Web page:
Battle of the AIS: Rival tech teams clash over who painted ‘Raphael’ at UK gallery | Artificial Intelligence (AI)

Authenticating works of art is far from an exact science, but the Madonna and Child painting has sparked a furious row in what has been dubbed the “Battle of the AIS” after two separate scientific studies came to conflicting conclusions.

Both studies used state-of-the-art AI technology. Months later a study announced that the so-called De Bracey TondoCurrently on display at Bradford Council’s Cartwright Hall Art Gallery, it is “undoubtedly” by Raphael, another has found that it cannot be by the Renaissance master.

In January, research teams from the Universities of Nottingham and Bradford announced their findings on facial recognition technology, comparing faces. the mouth Along with those in Rafale The Sistine Madonna Altarpiece, commissioned in 1512.

Using “millions of faces to train an algorithm to recognize and compare facial features”, he said: “The Madonna found 97% similarity, while comparing the boy in the two paintings produced 86% similarity.”

He added: “This means that it is very likely that the two paintings were created by the same artist.”

But, a Swiss company near Zurich, Dr. Art Recognition, a scientist. An algorithm involved in a new study by Karina Popovici now returns an 85% chance that Raphael did not paint the painting.

The the mouth Bought by Cheshire in 1981 Industrialist George Lester Winward, who built a collection of art from the 16th to 19th centuries. In 1995, two years before his death, he founded the de Bracey Trust Collection, named after his French ancestor, to preserve his collection and make it available to scholars for study.

The painting has been subject to extensive examination and historical research for over 40 years.

In July, Professor Hasan Ugel, director of Bradford University’s Center for Visual Computing – which developed the AI ​​facial recognition system – said: “My AI models look much deeper into a picture than the human eye, comparing details such as brushstrokes and pigments.

“Combined with my previous work using facial recognition and the previous research of my fellow academics, we have concluded the mouth And that The Sistine Madonna Undoubtedly by the same artist.

Professor Christopher Brooke, from the University of Nottingham and a historian of ecclesiastical art, said at the time: “This study demonstrates the potential of machine learning to assign the probability of the same artist in different ‘Old Master’ paintings. In this case study, a direct comparison of the faces results in a match of 97% – a very high statistical probability that the artifacts were made by identical makers.”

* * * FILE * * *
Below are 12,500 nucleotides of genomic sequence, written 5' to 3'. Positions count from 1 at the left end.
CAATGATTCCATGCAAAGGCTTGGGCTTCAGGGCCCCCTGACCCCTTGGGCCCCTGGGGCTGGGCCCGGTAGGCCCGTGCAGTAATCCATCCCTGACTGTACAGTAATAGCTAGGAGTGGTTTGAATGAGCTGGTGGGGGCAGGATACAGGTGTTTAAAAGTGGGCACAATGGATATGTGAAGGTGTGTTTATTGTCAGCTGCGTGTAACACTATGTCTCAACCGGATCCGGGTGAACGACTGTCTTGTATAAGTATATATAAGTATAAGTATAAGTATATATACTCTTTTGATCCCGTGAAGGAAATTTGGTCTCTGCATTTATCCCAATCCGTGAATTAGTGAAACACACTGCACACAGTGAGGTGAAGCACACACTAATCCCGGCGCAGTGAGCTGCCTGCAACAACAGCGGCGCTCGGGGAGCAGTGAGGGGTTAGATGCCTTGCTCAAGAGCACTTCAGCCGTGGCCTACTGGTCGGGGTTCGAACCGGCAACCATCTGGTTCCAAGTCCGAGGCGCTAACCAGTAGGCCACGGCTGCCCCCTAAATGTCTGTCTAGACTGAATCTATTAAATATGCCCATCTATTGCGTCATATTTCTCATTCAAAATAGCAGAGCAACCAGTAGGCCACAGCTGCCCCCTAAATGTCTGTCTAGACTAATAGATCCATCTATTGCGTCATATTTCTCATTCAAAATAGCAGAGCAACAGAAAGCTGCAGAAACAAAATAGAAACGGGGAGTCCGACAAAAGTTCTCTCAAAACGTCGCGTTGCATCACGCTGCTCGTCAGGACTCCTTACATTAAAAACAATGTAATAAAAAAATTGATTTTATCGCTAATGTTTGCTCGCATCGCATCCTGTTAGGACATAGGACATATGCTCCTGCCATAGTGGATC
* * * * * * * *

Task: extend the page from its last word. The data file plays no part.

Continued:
Pigment analysis is also said to be firmly rooted in the Renaissance period.

However, Popovici was surprised to find that the results of her study “clearly contradicted” their analysis so dramatically.

Art Recognition has an ongoing collaboration with Tilburg University in the Netherlands and its research was recently published by Springer, an academic publisher. The National Gallery has analyzed more than 500 works, including paintings by Rubens – View of Het Stein in the early morning – which came out with a probability of 98.76% in favor of the artist.

A spokesman for Bradford Council, in whose building the painting hangs, joked: “I guess it’s a battle of AI.”

Sir Timothy Clifford, a leading scholar of the Italian Renaissance and former director-general of the National Galleries of Scotland, was intrigued by the conflicting findings of science: “I think that mechanical methods of identifying paintings by major artists are incredibly dangerous.

“I never thought about the idea of ​​using these AI things. I think it’s highly unlikely that it’s remotely accurate. But how attractive.”

After showing a small photo of the mouth, he suggested that it was an extremely faithful copy of one of the world’s most famous paintings: “There must be hundreds and hundreds of very good copies. My immediate reaction would be that it was probably French, early 19th century, a good copy – by which time the painting I’m sure would probably have traveled to the Louvre with Napoleon’s booty.

Many of the pigments used in the 1810s were the same pigments used in the 1510s. If one or two of them are not used, which should not be used, it will proceed in the same way. .”

Michael Daly, director of Artwatch UK, the museums and galleries watchdog, said: “It’s great that Carina Popovici found the opposite. Its only claim, as I understand it, is perfect correspondence with composition. The Sistine Madonna.

“But, if Raphael himself had made another version, he would doubtless have made his own changes or deviations in the painting. It is almost certainly 19th century.”

When told about the conflicting study, Ugel said it was difficult to comment without seeing its details: “We have a very strong case to prove that ( the mouth) is Raphael.

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